So I decided that’s what I’m going to do. While I’m working on my new novel over the next few months, I’m also going to start revising this one. Really revising.
So far, it’s been pretty good. Just fixing minor things, little usage issues. Busting dialog tags, filtering out junk words. (I did a lot of this in the mentor program with Heather, but there seems to be so much more!). While there is some heavy revising I want to do — tightening up story arc issues, making Cassandra a little nicer in the beginning — I’m starting on these smaller issues just to start with.
I’m learning the art of revision. I’m working through Self Editing for Fiction Writers, which is going to be a big help. And these will be skills that come in handy when it’s time to work on my next book — and every one after that.
It’s hard for me to digest that I’ve been writing this long, and yet there are still things I need to learn. It’s uncomfortable, but it’s absolutely necessary.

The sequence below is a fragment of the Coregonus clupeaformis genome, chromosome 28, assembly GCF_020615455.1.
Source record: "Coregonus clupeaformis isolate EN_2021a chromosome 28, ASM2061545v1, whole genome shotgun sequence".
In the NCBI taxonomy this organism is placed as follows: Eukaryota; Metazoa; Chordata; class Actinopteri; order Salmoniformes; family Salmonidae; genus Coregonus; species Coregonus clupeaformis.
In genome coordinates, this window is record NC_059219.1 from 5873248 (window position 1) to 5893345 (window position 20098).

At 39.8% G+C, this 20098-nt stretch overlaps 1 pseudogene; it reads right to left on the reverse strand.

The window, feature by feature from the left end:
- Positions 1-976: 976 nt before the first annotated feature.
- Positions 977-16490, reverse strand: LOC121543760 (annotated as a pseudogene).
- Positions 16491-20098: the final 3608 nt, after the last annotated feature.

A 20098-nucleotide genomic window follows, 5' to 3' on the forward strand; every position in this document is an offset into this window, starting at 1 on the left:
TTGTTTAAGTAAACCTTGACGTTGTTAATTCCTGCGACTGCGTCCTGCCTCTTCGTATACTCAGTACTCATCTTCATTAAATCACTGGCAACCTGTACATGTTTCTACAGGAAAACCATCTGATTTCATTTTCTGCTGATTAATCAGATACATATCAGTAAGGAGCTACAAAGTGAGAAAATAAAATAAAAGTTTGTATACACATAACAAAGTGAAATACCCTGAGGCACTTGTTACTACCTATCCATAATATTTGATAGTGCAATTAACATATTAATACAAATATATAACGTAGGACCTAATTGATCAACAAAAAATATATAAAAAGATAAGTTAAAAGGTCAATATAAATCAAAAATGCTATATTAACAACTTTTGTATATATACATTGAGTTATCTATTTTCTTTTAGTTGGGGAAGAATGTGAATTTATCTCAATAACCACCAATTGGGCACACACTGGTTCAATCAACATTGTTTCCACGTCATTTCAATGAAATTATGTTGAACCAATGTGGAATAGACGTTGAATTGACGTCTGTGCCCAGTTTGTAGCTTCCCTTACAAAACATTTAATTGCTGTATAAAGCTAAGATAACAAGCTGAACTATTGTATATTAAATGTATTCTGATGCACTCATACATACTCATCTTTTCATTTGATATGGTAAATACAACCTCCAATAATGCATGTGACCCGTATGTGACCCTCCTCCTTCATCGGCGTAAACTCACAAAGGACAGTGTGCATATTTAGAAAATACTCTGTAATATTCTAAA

Maybe it will work, and my someday agent will want to send it out. Maybe it won’t, and these girls are doomed to live only on my hard drive for the rest of time. But I feel like I’m giving them another fair shake. I’m giving myself some peace of mind.
Zach Payne is, to borrow the words of Lin-Manuel Miranda, “a polymath, a pain in the ass, a massive Payne.” He acts, sings poorly, and writes poetry, plays, and young adult fiction.
He’s an assistant at Ninja Writers, where he helps new writers find their voice and their tribe. He was the query intern for Pam Victorio at D4EO, and his novel Somehow You’re Sitting Here was selected for Nevada SCBWI’s 2015–16 Mentor Program. He lives in Reno.